Did a Tax on Chicken Change the Pickup Truck Industry?

Subaru Brat in a Brook with a Bridge Featured in Background
Subaru Brat Created as an Attempt to Circumvent the “Chicken Tax”

 

It sure did. A German tax on imported chicken from the 1960s is still affecting where and how trucks are built and what trucks are available in the US – even though the original German tax has expired! International trade is complex and the results can be strange. Cheap chicken in the ‘60s is the reason you can’t get a Ford Ranger in the US today.

Why was there a Tax on Chicken in the ’60s?

Following World War II, US chicken farms became extremely productive, bringing down the price of chicken not only in the US, but in Europe. Cheap imported chicken led West Germans to eat 23% more chicken than before. That was great news for German chicken eaters and American chicken farmers, but bad news for German chicken farmers, who couldn’t produce chicken cheap enough to compete. In 1961, to keep German chicken farmers from going out of business, Germany imposed a tax on imported chicken. France, in a similar situation, followed suit.

The tariff became a point of contention between the US and Germany. German Prime Minister Konrad Adenauer later reported that most of his conversations with President Kennedy were about chicken.

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Signs & Symptoms of Failing Shocks & Stuts

Your shocks and struts can wear over time. The rate of wear will depend on the driving conditions where you live, but generally shocks last about 50,000 to 80,000 miles. Shocks are important to the overall safety of your vehicle. They help keep the tires in contact with the road, giving you the traction to accelerate, stop, and steer as necessary. They also keep your ride smooth and in control.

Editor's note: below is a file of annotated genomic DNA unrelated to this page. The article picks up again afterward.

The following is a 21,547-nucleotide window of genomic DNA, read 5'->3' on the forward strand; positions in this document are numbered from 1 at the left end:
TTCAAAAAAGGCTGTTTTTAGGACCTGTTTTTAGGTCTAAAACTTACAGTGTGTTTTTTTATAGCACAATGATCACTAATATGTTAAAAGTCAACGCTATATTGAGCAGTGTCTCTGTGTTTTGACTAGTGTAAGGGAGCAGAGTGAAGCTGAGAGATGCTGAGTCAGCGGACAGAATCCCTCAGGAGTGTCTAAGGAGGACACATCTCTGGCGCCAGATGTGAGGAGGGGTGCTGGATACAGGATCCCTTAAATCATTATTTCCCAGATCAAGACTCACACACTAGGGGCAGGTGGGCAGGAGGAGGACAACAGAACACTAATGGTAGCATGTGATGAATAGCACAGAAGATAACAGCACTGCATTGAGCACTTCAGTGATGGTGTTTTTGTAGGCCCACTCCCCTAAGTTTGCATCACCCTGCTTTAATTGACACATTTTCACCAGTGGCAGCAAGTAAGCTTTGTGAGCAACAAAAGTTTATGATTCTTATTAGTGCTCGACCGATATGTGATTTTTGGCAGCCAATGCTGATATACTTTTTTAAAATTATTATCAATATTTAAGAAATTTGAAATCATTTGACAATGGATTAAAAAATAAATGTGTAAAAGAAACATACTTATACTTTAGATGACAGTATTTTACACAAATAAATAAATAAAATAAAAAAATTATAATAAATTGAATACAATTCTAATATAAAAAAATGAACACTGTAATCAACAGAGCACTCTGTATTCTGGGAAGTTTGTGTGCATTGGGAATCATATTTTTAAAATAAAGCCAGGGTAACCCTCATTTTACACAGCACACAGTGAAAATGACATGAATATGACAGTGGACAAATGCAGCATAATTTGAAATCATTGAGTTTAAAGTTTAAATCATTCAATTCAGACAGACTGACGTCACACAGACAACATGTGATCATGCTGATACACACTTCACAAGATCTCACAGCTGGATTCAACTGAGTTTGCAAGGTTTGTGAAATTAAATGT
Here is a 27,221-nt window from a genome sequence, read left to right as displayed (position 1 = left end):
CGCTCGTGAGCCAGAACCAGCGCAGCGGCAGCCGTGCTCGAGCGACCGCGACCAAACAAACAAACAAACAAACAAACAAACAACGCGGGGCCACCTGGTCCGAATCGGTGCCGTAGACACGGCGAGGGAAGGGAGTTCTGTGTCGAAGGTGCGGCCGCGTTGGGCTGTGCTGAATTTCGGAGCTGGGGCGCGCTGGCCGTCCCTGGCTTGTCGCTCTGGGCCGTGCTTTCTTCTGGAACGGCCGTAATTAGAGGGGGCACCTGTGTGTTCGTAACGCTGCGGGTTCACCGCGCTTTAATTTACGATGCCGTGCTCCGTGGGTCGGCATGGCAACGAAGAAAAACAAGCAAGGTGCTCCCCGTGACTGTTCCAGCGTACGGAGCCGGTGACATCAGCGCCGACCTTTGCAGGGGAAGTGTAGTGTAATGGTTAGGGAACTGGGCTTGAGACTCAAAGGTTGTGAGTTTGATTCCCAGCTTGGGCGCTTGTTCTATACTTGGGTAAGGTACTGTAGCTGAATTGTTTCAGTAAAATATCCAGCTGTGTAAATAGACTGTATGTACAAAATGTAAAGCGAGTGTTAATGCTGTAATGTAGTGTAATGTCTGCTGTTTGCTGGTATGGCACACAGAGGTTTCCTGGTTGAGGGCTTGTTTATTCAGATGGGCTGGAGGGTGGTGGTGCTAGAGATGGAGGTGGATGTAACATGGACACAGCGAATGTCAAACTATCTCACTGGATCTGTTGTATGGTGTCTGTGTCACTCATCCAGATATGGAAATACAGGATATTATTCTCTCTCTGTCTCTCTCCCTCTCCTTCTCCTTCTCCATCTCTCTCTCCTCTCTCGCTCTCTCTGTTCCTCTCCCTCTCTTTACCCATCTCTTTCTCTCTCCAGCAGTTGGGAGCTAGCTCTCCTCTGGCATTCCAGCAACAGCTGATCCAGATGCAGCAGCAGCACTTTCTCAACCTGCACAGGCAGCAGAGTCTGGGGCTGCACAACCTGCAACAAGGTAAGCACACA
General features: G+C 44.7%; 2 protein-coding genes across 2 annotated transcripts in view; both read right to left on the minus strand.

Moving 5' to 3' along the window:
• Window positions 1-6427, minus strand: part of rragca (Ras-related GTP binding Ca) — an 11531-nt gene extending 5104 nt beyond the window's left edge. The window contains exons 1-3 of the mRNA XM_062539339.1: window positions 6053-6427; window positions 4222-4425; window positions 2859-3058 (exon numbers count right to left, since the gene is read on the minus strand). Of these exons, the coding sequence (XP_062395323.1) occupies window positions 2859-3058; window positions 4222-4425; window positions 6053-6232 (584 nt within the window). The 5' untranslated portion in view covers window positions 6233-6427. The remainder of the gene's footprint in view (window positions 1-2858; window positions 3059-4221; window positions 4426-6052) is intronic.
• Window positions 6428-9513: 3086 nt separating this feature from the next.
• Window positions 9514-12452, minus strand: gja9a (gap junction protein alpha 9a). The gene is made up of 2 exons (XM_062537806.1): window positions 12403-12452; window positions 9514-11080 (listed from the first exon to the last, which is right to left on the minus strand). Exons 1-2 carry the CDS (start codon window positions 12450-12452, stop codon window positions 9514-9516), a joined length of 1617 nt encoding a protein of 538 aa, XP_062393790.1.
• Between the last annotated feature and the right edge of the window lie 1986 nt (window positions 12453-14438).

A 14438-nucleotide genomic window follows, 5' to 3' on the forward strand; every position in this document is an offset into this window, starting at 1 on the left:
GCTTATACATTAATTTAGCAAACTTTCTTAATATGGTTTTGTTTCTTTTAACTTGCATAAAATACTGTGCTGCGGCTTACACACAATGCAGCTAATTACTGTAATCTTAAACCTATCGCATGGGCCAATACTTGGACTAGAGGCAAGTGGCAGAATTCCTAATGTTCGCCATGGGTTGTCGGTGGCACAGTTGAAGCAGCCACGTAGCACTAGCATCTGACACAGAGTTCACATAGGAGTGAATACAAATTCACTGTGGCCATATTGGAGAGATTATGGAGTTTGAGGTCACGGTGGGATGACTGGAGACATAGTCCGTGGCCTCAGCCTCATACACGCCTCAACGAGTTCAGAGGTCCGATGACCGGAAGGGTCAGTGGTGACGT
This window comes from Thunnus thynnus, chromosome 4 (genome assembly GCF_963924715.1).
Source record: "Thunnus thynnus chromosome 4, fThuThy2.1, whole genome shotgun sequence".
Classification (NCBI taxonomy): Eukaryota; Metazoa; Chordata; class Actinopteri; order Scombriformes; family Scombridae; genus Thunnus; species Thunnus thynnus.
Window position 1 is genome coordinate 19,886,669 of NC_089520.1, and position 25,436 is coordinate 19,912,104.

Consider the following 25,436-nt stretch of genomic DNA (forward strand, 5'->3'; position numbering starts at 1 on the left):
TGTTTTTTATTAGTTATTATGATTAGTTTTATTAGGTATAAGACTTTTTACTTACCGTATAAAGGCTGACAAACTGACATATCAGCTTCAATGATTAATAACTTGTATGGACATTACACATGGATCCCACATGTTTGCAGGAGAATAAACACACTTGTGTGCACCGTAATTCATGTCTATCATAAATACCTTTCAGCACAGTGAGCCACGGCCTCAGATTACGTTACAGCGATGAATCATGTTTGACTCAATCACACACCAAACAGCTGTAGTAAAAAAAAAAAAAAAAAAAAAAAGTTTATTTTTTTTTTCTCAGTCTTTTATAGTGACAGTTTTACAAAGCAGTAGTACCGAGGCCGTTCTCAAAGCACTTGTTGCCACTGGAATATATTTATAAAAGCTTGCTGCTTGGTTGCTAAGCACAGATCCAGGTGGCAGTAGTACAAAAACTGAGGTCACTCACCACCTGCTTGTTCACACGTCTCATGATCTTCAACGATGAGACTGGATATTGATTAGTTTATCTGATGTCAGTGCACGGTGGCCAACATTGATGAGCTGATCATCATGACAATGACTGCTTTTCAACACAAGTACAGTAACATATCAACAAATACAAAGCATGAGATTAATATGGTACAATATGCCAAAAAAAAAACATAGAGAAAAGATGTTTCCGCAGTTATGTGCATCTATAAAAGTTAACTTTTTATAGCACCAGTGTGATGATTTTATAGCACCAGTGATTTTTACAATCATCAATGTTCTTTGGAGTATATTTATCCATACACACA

Fortunately, it’s pretty easy to check if your shocks need to be replaced. There are some telltale signs that your shocks may be wearing out, some visual signs to look for, and a simple test you can do yourself to decide if you need to replace your shocks.

Signs Your Shocks Are Going Bad

  • Your ride will start to feel rougher or more bouncy than before.
  • You may hear a rattling or creaking sound when you drive over bumps.
  • Brake dive, acceleration squat, and the body roll.
  • Loss of traction and increased stopping distances
  • Uneven tire wear including cupped indentations or bald spots

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Symptoms of a Bad Wheel Bearing

How do you know if you have a bad wheel hub or bearing? There are number of symptoms that can indicate a bearing or hub problem. They include:

  • Grinding noises coming from the wheels
  • Sounds of clicking, popping, or snapping from the wheels
  • Steering that feels loose or sloppy
  • Steering wheel vibrations that get worse at higher speeds
  • Roughness or difficulty rolling in neutral gear
  • Pulling to one side when you use the brakes
  • Unusual or uneven tire wear on one side
  • Lit up ABS dashboard light– on many cars the anti-lock brake system sensor is built into the hub

What Can Go Wrong With a Wheel Hub?

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What to Do If Your Car’s Overheating

Car Coolant System

How do I know that my Car is Overheating?

Temperature Gauge:

You’ll notice the needle on your dashboard engine temperature gauge (that’s the one marked with H for hot and C for cold) creeping up.

Plastic or Rubber Smell:

Plastic parts and rubber hoses in your engine bay may give off smells under intense heat.

Bubbling Sound:

A Bubbling sound coming from the engine bay might be a sign of hot, expanding coolant overflowing from the radiator to the coolant tank.

Ticking Sound:

A ticking sound from the engine could indicate that your oil is low, but can also be a sign that your oil is thinned out from overheating.

Steam:

If steam is starting to come out from under your hood, you most likely have an overheating problem.

What Should I do?

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What’s That Leak Under my Car?

Car Fluid Leak Identification Chart
Click to enlarge

You go out to your car in the morning or at the end of the work day, and there are drops of liquid, or worse yet, a big puddle, underneath it.  You wonder what’s leaking and how bad is it? You don’t necessarily need to call a mechanic or have the car towed off the bat. With a little knowledge and some testing you can figure out what the fluid is what to do about it.